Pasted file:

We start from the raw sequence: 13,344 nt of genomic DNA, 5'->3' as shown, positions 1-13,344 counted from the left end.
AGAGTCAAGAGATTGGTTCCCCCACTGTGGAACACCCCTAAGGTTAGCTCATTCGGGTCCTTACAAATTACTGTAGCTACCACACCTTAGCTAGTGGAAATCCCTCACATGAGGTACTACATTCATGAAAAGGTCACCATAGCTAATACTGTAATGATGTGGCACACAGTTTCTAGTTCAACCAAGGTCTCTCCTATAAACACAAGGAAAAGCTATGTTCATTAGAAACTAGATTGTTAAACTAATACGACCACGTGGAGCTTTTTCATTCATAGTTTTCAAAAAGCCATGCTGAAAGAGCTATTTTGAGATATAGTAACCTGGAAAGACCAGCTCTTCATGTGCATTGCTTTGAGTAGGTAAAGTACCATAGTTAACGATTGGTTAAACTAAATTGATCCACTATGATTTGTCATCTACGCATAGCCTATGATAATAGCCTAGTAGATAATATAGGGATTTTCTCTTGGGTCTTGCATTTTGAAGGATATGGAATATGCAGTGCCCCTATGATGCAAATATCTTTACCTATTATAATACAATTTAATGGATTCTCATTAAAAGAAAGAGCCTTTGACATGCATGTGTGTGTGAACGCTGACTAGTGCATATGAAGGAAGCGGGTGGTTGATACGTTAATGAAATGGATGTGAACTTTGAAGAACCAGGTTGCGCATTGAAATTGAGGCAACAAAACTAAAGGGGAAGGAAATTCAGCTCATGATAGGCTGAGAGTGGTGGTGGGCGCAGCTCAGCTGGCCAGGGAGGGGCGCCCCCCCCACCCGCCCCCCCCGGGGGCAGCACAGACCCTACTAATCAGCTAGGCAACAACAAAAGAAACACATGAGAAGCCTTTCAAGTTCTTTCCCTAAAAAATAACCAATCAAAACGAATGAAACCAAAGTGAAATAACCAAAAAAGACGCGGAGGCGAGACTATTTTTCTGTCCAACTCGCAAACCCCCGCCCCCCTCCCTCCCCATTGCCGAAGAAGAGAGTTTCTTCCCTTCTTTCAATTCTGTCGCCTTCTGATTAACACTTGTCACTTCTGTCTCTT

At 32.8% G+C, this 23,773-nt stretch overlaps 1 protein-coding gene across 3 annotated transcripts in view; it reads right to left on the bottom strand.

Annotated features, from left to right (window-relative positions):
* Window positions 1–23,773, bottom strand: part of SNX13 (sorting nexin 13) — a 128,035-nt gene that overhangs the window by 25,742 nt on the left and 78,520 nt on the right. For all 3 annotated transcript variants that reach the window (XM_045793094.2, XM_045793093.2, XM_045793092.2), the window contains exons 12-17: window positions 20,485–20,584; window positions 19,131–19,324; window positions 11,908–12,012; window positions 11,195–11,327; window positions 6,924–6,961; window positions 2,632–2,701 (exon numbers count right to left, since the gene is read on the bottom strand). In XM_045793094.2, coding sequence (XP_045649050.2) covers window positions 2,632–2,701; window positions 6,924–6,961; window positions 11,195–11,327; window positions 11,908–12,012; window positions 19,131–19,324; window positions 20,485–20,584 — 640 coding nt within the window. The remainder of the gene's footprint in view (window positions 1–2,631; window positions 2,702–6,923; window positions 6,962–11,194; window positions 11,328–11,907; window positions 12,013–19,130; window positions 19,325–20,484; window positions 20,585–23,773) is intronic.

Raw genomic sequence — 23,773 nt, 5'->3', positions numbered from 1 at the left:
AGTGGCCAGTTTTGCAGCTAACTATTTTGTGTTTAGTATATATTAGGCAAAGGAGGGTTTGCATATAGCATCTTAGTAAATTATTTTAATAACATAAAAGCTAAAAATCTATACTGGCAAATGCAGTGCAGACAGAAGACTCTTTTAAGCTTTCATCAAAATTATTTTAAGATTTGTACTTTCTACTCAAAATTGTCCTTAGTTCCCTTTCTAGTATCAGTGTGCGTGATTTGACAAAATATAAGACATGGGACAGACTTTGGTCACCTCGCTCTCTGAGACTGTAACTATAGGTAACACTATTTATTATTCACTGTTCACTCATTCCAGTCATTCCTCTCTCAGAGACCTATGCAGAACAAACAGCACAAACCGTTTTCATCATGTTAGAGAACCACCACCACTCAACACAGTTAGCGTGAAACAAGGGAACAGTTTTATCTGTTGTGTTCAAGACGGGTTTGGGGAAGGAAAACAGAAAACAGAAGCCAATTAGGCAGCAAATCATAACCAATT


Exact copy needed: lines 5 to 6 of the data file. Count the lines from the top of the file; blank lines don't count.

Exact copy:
* Window positions 1–23,773, bottom strand: part of SNX13 (sorting nexin 13) — a 128,035-nt gene that overhangs the window by 25,742 nt on the left and 78,520 nt on the right. For all 3 annotated transcript variants that reach the window (XM_045793094.2, XM_045793093.2, XM_045793092.2), the window contains exons 12-17: window positions 20,485–20,584; window positions 19,131–19,324; window positions 11,908–12,012; window positions 11,195–11,327; window positions 6,924–6,961; window positions 2,632–2,701 (exon numbers count right to left, since the gene is read on the bottom strand). In XM_045793094.2, coding sequence (XP_045649050.2) covers window positions 2,632–2,701; window positions 6,924–6,961; window positions 11,195–11,327; window positions 11,908–12,012; window positions 19,131–19,324; window positions 20,485–20,584 — 640 coding nt within the window. The remainder of the gene's footprint in view (window positions 1–2,631; window positions 2,702–6,923; window positions 6,962–11,194; window positions 11,328–11,907; window positions 12,013–19,130; window positions 19,325–20,484; window positions 20,585–23,773) is intronic.

Raw genomic sequence — 23,773 nt, 5'->3', positions numbered from 1 at the left: